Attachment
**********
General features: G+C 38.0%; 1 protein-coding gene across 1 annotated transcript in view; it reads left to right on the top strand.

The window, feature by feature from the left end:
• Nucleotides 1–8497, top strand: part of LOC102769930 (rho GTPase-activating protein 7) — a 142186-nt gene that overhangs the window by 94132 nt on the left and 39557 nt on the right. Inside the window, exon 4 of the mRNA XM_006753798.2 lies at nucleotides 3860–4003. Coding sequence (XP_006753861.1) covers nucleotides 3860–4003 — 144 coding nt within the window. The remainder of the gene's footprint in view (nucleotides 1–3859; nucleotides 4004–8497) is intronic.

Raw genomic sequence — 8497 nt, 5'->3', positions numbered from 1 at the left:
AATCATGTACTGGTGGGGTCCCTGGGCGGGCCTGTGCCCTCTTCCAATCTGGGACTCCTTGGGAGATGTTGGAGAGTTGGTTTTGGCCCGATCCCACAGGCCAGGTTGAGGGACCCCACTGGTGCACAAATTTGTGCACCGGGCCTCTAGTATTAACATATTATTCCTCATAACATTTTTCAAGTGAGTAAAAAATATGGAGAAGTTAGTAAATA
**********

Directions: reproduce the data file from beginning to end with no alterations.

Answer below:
General features: G+C 38.0%; 1 protein-coding gene across 1 annotated transcript in view; it reads left to right on the top strand.

The window, feature by feature from the left end:
• Nucleotides 1–8497, top strand: part of LOC102769930 (rho GTPase-activating protein 7) — a 142186-nt gene that overhangs the window by 94132 nt on the left and 39557 nt on the right. Inside the window, exon 4 of the mRNA XM_006753798.2 lies at nucleotides 3860–4003. Coding sequence (XP_006753861.1) covers nucleotides 3860–4003 — 144 coding nt within the window. The remainder of the gene's footprint in view (nucleotides 1–3859; nucleotides 4004–8497) is intronic.

Raw genomic sequence — 8497 nt, 5'->3', positions numbered from 1 at the left:
AATCATGTACTGGTGGGGTCCCTGGGCGGGCCTGTGCCCTCTTCCAATCTGGGACTCCTTGGGAGATGTTGGAGAGTTGGTTTTGGCCCGATCCCACAGGCCAGGTTGAGGGACCCCACTGGTGCACAAATTTGTGCACCGGGCCTCTAGTATTAACATATTATTCCTCATAACATTTTTCAAGTGAGTAAAAAATATGGAGAAGTTAGTAAATA